43822 3F 0-6-0 ex. LMS at Stratford-on-Avon (21D) on 6th April 1952 the day after working the last train from Blisworth to Stratford. The loco is of Midland Railway vintage built at Derby in 1908.   Martin Bloxsom
More importantly, such (infrequent) comings and goings failed to interfere with the main menu provided on the main line proper. Despite its small size, the line did provide a straightforward cross country route between the GWR at the western end (Broom Junction) and the Midland Railway at Olney, on the Northampton-Bedford line.
As the talk progressed, Martin was able to resurrect many not yet forgotten memories, such as the "Roadrailer"; the old loco shed at Blisworth; the turntable, the pit of which was visible until about 30 years ago, and the 21D shedplate of Stratford-on-Avon on ex Midland 3F 3520 on a Passenger train at Byfield in 1951.
When Stratford shed lost its 21D code and its allocation in 1953, one of its locos, 43873 was shown on the SMJ line to Olney, crossing over the west coast main line at Roade with an eastbound banana train from Bristol to London Somerstown in its following incarnation as a Bedford engine. This particular location was known as the "tin bridge", and made many of us present bemoan that a few more years under our belt in the early 1950s would have enabled us to have a somewhat more appreciative view of the old Smudge than our youth allowed. Martin went some long way to put that right!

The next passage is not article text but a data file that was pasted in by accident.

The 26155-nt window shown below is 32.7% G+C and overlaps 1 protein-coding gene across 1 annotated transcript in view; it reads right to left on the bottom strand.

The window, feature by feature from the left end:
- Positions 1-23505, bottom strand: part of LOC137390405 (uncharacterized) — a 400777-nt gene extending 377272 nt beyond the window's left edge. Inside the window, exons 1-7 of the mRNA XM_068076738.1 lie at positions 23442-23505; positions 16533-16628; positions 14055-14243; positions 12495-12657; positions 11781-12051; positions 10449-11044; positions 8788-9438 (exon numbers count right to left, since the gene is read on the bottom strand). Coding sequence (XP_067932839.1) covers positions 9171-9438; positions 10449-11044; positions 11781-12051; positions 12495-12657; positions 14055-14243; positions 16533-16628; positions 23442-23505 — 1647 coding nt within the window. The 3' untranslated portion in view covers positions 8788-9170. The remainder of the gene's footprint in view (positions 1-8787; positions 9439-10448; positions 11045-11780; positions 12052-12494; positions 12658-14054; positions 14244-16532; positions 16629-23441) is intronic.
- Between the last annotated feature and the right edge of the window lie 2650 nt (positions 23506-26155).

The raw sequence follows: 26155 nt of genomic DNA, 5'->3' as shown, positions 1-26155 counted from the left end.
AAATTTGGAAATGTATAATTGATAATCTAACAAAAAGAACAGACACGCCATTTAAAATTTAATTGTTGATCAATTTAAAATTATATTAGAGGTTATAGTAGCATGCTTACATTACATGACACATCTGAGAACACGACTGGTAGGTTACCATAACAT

Monday 5th December 2016
Branch AGM and Christmas Evening

The evening meeting on 5th December heralded the AGM with Chairman Ron Hart standing down due to ill health. Ron had been a long standing Committee man at Northampton for many years with having the experience of having served in all the offices. The remaining Committee were re-elected en bloc, Keith Sykes was then further elected to their number, immediately being elected by the new Committee to take the role of Chairman.

A short break was then taken for festive fayre before business resumed as normal with members making their own contributions.

   Public House Sign "The Railway" at Kibworth Beauchamp, Leicestershire, depicting a Midland 4F 0-6-0 hauling a mixed goods train.   Lester Cooper
First up, was Lester Cooper with a cameo on railway orientated Public House signs for which he must have travelled the length and breadth of the Country to obtain. Obvious to us as enthusiasts, was the huge amount of licence given to the artists!